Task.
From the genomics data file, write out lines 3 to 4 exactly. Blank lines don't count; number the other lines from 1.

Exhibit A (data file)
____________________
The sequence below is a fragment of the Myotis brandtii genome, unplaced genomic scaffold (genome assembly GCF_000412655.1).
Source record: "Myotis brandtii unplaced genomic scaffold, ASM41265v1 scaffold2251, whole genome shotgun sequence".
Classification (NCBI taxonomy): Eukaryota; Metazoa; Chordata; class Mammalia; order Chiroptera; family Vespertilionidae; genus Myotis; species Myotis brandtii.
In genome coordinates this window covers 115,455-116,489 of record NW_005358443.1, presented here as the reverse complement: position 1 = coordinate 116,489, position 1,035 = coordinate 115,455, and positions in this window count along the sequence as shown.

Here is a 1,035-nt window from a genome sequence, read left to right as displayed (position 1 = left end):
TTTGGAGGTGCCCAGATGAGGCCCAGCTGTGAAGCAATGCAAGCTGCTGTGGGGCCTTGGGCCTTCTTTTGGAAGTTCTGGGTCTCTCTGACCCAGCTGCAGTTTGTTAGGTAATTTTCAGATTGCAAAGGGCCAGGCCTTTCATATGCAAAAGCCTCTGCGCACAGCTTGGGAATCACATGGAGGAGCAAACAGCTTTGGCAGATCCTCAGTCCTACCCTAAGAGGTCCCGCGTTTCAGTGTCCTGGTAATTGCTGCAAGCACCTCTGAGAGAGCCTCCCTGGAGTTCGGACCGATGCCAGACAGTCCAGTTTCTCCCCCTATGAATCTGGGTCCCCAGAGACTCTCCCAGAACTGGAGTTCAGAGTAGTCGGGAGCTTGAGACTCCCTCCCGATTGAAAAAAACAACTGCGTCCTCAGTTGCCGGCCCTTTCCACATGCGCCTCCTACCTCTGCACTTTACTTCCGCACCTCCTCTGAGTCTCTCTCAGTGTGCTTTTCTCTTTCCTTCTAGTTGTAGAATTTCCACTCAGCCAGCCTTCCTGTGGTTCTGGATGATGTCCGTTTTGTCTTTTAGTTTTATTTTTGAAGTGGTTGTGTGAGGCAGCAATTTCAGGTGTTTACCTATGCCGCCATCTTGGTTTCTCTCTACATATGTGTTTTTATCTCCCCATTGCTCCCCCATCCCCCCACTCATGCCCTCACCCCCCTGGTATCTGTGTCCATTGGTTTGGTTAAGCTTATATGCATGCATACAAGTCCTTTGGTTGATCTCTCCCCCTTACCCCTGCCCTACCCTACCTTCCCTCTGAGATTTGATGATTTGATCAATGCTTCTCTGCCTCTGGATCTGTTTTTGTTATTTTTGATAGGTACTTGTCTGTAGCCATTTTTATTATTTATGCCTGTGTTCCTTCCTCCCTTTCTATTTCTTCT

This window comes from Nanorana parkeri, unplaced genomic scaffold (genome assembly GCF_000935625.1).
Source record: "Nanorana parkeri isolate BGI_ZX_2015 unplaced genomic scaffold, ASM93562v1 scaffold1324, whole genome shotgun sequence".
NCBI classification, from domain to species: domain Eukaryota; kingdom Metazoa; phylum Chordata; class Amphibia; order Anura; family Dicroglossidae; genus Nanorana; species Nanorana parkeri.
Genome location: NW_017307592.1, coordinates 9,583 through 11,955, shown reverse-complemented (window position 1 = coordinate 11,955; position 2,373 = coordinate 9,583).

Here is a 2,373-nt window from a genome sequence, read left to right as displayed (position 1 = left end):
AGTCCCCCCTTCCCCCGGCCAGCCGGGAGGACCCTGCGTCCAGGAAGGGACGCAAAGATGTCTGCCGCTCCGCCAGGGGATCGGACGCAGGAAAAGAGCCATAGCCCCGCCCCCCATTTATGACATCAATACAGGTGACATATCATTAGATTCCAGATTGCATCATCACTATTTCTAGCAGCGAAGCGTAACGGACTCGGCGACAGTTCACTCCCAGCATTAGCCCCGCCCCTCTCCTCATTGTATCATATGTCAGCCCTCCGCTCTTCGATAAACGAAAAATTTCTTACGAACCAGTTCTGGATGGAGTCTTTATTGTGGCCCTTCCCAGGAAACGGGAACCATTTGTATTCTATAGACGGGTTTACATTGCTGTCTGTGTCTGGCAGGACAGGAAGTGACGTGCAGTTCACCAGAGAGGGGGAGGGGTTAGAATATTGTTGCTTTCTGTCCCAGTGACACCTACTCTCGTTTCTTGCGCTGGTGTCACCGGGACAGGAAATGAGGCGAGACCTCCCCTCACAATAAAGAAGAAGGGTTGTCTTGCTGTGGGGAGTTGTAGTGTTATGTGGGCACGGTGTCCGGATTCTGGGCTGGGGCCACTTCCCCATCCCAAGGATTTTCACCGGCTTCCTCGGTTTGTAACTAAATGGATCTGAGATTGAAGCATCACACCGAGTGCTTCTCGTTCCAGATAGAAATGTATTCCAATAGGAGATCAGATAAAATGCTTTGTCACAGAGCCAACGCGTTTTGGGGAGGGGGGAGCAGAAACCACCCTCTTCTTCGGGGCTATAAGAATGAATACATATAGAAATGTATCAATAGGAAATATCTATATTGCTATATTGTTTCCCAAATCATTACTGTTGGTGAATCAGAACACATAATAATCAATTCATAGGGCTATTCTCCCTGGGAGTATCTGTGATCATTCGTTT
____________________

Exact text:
Classification (NCBI taxonomy): Eukaryota; Metazoa; Chordata; class Mammalia; order Chiroptera; family Vespertilionidae; genus Myotis; species Myotis brandtii.
In genome coordinates this window covers 115,455-116,489 of record NW_005358443.1, presented here as the reverse complement: position 1 = coordinate 116,489, position 1,035 = coordinate 115,455, and positions in this window count along the sequence as shown.